The Role of Testosterone in Menopause

From the time that they hit puberty until they approach menopause, women experience the same steady hormone production. It isn’t until the earliest stages of menopause, known as perimenopause, that a woman’s hormone levels begin to fluctuate.

Perimenopausal women can enjoy all the benefits of testosterone therapy. From energy stamina and fat burning to libido and skin health, customized testosterone therapy delivers benefits that help perimenopausal women overcome the signs that their ovaries are slowly shutting down.

Testosterone therapy is equally as valuable for post-menopausal women whose ovaries have completely shut down. In fact, the benefits are even more pronounced because testosterone helps the body restore hormonal balance.

There are just a few times when testosterone therapy isn’t the best solution, including for women who are pregnant, could become pregnant, or aren’t done having children.

Other Major Benefits of Testosterone Therapy

Aside from the immediate benefits of enhanced skin, hair, mood, and energy, testosterone therapy for women also play a vital role in overall health and longevity.

Connection Between Insulin and Testosterone

The Holy Grail of health is having optimal blood sugar levels. Biochemically, the hormone insulin is the body’s best mechanism to lower and normalize blood sugar.

In an ideal situation, insulin arrives in response to high blood sugar and quickly normalizes blood sugar by transporting glucose as energy to cells throughout the body.

However, when our eating habits continually keep our blood sugar levels elevated, more and more insulin pumps into our system in response. Over time, the body begins to ignore insulin and create dangerous insulin resistance that leads to chronically elevated blood sugars and diabetes.

Finding mechanisms to help the body become more sensitive to insulin is critical to preventing disease. Testosterone therapy is one such mechanism! It helps women become more insulin sensitive by creating muscle cells that are hyper-responsive to insulin in the presence of glucose.

Once you take control of your blood sugar, everything else is possible!

Testosterone and Osteoporosis

The link between testosterone and osteoporosis is one of the most underrated connections in the human body.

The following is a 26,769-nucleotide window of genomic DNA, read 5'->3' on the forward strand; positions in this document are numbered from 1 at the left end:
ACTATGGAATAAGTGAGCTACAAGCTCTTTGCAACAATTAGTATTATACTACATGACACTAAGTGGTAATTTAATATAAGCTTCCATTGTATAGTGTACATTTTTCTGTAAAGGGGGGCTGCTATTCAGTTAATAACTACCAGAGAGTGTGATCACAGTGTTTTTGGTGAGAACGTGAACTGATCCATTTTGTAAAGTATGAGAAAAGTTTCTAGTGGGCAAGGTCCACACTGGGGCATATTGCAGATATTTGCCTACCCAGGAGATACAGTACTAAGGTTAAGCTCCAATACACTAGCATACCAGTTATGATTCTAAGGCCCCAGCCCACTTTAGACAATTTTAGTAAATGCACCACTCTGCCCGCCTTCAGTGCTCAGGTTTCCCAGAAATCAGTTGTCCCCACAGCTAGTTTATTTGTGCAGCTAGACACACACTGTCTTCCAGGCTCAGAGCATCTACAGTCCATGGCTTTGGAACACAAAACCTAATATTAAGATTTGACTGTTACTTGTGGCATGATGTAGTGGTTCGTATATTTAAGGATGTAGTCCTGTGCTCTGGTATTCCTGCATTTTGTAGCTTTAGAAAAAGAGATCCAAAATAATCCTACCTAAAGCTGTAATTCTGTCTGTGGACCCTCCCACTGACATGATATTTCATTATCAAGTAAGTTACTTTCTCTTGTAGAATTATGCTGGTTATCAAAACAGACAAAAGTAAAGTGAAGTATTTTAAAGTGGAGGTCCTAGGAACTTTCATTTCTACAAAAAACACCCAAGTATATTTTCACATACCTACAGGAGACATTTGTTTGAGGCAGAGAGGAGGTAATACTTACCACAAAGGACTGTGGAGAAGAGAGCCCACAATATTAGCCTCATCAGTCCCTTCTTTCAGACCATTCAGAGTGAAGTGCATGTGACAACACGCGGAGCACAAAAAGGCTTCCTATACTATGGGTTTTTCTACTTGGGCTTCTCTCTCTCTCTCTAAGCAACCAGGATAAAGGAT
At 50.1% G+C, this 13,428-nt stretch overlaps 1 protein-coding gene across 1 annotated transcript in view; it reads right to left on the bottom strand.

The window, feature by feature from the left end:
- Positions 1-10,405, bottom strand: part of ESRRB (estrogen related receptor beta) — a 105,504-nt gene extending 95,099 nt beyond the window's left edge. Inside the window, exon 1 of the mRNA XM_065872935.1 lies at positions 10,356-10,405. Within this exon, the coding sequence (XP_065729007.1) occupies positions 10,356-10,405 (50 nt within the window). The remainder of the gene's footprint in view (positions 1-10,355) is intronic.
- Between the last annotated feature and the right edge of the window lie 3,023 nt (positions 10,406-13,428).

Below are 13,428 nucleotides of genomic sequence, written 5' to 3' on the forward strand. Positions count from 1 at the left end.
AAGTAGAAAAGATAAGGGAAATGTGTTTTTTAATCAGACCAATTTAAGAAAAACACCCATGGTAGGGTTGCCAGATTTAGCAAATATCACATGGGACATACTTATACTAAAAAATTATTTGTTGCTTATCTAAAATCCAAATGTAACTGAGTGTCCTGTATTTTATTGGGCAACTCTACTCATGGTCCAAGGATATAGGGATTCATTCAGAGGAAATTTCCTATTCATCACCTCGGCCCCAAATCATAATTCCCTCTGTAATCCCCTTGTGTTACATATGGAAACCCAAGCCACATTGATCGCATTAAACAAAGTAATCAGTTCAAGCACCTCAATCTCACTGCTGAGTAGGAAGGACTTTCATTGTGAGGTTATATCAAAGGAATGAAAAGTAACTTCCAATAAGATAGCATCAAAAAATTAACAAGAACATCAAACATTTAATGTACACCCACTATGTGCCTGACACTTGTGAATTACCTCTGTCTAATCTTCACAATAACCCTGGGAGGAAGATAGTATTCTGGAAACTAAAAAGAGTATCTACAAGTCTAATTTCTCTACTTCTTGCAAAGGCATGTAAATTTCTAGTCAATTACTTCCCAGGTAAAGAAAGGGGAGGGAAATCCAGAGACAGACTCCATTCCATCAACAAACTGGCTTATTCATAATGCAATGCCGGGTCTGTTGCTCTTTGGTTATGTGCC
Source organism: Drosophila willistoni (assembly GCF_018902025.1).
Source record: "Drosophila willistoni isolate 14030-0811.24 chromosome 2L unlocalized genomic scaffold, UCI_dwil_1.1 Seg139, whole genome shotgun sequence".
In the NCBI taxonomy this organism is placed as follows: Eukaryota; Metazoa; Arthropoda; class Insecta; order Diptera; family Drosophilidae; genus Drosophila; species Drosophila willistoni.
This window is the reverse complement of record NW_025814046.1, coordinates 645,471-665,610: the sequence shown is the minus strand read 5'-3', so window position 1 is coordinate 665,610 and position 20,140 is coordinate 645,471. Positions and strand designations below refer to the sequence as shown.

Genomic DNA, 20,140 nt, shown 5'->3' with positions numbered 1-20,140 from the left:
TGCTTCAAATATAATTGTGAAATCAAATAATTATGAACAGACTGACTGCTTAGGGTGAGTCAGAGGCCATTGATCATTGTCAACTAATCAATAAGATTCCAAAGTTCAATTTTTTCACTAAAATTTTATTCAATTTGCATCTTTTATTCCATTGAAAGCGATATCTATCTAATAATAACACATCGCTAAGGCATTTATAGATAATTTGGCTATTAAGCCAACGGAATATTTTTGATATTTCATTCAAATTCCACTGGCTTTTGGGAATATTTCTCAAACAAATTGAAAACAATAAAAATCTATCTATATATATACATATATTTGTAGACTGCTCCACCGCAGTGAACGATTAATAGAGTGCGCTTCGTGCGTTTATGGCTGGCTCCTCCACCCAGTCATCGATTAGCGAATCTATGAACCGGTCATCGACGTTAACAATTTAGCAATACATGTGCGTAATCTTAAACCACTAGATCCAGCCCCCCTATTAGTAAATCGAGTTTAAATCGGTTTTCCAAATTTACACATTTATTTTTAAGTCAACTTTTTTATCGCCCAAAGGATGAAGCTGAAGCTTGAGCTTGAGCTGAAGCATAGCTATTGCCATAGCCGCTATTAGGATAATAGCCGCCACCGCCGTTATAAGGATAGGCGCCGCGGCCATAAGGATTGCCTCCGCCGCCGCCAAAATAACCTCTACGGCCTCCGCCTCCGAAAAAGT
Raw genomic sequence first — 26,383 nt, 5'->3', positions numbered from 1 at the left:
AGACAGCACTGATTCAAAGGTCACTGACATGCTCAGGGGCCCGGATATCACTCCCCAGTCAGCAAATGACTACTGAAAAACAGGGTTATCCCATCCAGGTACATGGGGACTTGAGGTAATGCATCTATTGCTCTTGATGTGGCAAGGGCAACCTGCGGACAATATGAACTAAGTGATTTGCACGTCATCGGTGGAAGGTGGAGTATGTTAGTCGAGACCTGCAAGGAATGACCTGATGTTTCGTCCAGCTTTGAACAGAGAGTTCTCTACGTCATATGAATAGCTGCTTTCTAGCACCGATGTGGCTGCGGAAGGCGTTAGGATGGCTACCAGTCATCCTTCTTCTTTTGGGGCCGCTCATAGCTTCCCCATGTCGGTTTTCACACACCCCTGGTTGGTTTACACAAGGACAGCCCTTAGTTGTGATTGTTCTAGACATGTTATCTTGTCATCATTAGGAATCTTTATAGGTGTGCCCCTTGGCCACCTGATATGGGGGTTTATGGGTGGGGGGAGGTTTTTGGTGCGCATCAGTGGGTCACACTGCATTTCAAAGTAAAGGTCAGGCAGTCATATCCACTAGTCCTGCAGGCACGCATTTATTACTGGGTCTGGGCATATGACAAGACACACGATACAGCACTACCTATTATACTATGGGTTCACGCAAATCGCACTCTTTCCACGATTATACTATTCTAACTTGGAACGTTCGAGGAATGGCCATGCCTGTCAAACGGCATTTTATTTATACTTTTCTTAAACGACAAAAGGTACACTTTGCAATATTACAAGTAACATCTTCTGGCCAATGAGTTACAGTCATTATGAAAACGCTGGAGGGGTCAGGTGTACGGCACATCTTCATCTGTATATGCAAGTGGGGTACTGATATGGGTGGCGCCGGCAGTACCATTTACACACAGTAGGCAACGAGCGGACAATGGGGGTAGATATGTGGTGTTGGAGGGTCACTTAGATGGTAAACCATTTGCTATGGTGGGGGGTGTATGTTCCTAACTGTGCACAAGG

Nearly 80% of adults with osteoporosis in America are women. This condition is far more serious than most people realize. The likelihood of a woman breaking her hip is as high as her risk of ovarian, uterine, and breast cancer combined!

So why aren’t we talking more about osteoporosis and its potential treatment using hormone replacement therapy?

In its simplest form, osteoporosis is a condition of brittle bones. If you have osteoporosis, your bones have lost critical mass and density, leaving you vulnerable to fractures and breaks. Imagine a home with a weak foundation and cracking frame. That’s the effect of osteoporosis on your body.

Women need to keep their infrastructure as strong as possible. Exercise, sun exposure, vitamin D, strength training, calcium, and even estrogen all improve bone health, but testosterone and osteoporosis share a special link.

Testosterone replacement therapy is a powerful and untapped osteoporosis treatment. Research suggests that testosterone supports bone cells and skeletal growth, possibly beyond the effects of estrogen alone.

This means testosterone therapy offers important long-term bone health benefits for women as they age!

The Role of Testosterone Therapy and Sex Drive

Testosterone is widely associated with male sex drive, but it influences female libido as well!

Female patients with low libido are upset about the stress placed on their relationships by a lack of intimacy, but they don’t know how to recapture their desire. Testosterone therapy quickly turns this issue around by restoring the hormones that enable sexual desire.

Protecting against Heart Disease

Cardiovascular disease isn’t just the number one killer of human beings. It’s the leading cause of death in women. Heart disease used to be seen as the disease of 60-year-old smoking men, but that’s a dangerous misconception.

As a woman, you need to reduce your risk of heart disease to live a long and vibrant life. Research proves that balancing hormones with testosterone therapy can protect themselves against cardiovascular risk factors.

Why is testosterone such a powerful force against heart disease? Experts say that testosterone creates a snowball effect of momentum by restoring insulin sensitivity, lean mass, strong bones, and high energy levels. When you have a strong core, plenty of energy, and balanced blood sugar levels, your body is better prepared to overcome any threats to longevity.

Who is testosterone therapy not for?

We’d be irresponsible not to discuss the groups of women who need to avoid testosterone therapy or carefully discuss hormone replacement therapy with their doctors before proceeding.

Women in the following categories should not receive testosterone therapy at all:

  • pregnant – testosterone is toxic to the fetus;
  • planning to get pregnant soon – testosterone can cause severe birth defects;
  • currently breastfeeding – testosterone may suppress lactation;
  • treating active cancer – all of your energy and resources need to focus on eliminating cancer from your body.

There are also gray areas that require deep discussion before committing to testosterone therapy. Most importantly, the gray area of having a family history of an inheritable, hormone-sensitive cancer.

Don’t cannonball right into the pool; wait to understand your risk profile and discuss the potential risks and benefits with the professionals best equipped to determine the impact of testosterone therapy on your health.

As long as you are thoughtful about testosterone therapy, account for all potential downsides, and understand your path forward, you can experience the benefits. Life is all about mitigating risks and maximizing the upside!

If there are any additional questions you may have concerning testosterone or other therapies from a list of our services, be sure to contact us now.